Choosing a 7th grade science project can be daunting. Maybe you’re trying to think of a fun and educational project to do with your favorite middle school student. There are several places you can look to try to find age appropriate and feasible science projects including the internet, your child’s teacher, even the public library. The most important thing is to use your resources to find a project you and your student can actually execute, and enjoy at the same time. 

When choosing a 7th grade science project topic, one of the best places to begin is by talking with your child’s science teacher. They can give you advice based on your what the science class is currently studying, and make sure that the project your child chooses fulfills the project requirements for the class. Their teacher might also be able to recommend a good science project book, which brings us to our next useful tool, the public library. The library is full of kid friendly science books, even books geared specifically toward science projects for any age. A great science project book might be helpful as you know you’d be using reliable information that will walk you through the experiment. 

The internet is also a great resource for finding a 7th grade science experiments. Either by searching specifically for a type of project i.e. “7th grade science project, chemistry,” or by searching for a database full of science projects like or, you’re sure to be able to find an assortment of science experiments that your child will be interested. Another great find on the internet is the free science project guide at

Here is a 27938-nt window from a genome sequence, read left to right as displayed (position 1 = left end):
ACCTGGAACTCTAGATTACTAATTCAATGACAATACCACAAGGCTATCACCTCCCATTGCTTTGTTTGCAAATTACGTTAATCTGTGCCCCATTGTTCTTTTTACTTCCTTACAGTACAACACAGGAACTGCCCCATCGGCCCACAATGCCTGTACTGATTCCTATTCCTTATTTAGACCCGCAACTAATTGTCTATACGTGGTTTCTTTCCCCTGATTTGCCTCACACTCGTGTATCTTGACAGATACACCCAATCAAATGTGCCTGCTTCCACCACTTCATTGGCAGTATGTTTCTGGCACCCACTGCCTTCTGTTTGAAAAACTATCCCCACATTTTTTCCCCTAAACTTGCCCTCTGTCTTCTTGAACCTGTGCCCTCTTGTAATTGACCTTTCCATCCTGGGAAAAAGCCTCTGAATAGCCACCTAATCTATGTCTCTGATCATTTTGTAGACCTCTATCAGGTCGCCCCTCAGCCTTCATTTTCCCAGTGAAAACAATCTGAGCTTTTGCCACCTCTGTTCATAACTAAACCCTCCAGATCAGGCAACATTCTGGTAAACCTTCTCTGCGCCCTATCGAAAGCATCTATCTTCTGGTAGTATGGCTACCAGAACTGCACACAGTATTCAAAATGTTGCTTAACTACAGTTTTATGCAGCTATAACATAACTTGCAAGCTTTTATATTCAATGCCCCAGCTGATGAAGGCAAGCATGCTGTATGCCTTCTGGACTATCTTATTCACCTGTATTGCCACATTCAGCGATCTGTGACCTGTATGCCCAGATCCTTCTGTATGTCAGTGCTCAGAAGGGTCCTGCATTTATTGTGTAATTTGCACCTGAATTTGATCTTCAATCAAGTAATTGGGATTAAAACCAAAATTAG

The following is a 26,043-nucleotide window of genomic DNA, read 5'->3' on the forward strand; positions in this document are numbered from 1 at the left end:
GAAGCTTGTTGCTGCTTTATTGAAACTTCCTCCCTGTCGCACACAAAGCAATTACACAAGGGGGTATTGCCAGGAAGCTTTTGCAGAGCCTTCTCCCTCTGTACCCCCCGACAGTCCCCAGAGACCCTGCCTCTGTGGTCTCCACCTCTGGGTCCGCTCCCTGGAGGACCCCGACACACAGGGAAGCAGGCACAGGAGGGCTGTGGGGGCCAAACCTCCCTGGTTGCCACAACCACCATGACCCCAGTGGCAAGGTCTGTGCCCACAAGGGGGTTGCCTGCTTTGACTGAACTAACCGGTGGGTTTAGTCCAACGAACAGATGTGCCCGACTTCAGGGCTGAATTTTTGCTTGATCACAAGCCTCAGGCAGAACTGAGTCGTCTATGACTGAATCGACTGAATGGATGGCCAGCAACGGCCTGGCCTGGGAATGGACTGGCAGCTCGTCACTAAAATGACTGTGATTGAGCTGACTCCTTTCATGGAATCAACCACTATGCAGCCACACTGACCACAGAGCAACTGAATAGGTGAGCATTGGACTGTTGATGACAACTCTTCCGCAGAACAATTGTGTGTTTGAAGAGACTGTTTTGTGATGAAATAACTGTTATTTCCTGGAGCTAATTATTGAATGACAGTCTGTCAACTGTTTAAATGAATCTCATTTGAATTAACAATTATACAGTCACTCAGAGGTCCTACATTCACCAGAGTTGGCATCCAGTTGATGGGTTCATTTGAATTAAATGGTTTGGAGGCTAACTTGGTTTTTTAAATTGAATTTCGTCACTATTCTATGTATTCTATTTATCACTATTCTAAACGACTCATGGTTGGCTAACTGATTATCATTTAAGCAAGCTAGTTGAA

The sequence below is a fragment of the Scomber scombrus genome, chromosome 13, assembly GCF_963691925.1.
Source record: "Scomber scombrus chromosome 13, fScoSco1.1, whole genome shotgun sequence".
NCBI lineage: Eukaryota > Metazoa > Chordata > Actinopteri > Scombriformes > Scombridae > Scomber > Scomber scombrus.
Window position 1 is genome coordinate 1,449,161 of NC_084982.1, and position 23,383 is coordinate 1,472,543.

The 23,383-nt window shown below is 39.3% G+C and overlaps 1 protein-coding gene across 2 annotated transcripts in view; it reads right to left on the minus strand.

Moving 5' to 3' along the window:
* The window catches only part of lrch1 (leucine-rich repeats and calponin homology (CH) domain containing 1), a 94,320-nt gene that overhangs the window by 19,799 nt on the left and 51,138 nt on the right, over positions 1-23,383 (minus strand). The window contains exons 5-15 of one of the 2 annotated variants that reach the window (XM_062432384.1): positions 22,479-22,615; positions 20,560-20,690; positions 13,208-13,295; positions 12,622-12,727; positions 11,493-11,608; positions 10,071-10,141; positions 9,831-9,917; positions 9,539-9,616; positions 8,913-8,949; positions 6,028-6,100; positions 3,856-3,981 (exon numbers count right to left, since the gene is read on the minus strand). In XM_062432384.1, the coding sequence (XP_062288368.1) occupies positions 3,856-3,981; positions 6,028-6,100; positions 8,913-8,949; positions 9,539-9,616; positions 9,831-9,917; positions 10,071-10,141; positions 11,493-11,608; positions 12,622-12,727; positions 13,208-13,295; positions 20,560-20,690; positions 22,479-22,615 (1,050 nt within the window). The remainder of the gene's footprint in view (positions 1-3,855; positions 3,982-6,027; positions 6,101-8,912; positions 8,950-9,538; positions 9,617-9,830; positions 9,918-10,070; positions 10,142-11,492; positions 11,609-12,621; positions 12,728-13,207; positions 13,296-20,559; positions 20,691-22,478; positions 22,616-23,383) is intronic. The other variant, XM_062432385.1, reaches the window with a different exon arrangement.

Go to 24 Hour Science Projects

for your science experiments today!

Middle School Science Project Topics

Almost all middle schools require for their sixth, seventh and eighth graders to participate in their school’s science fair. The middle school fair has higher standards than an elementary school, sometimes leaving students feeling overwhelmed.

But take a deep breath. Here are five steps to a middle school science project that is easy and fun, but advanced enough to teach you something and make your teacher happy.
science project application

1. Pick the right type of science project. Most of the time, students are asked to do an experiment – although your teacher may call it ‘an investigatory project’. An experiment has to follow the scientific method. It has to be a repeatable test with measurable results that proves or disproves an hypothesis. You can’t submit a model of the solar system or a collection

2. Do the project yourself. Your parent can help you, but you should be the one doing the project – not the other way around.

3. Find a project that interests you. If you like what you’re doing, you’ll learn more. And if you’re learning, your project will show that you are interested. Teachers – and science fair judges – like that.

4. Make sure you follow the directions. You may be asked to include an abstract, project logs, charts and graphs with your project. Read the instructions closely, so you’ll get credit for all your hard work.

5. Create a great science project board. Give your project a clever title to attract attention. Use bright colors, attractive fonts, interesting props, and clear pictures. Check your spelling, and be very neat.

Middle School is a great time to learn and to grow. Your science project can be a part of that!

PS Get great guides for Middle School Science Projects here!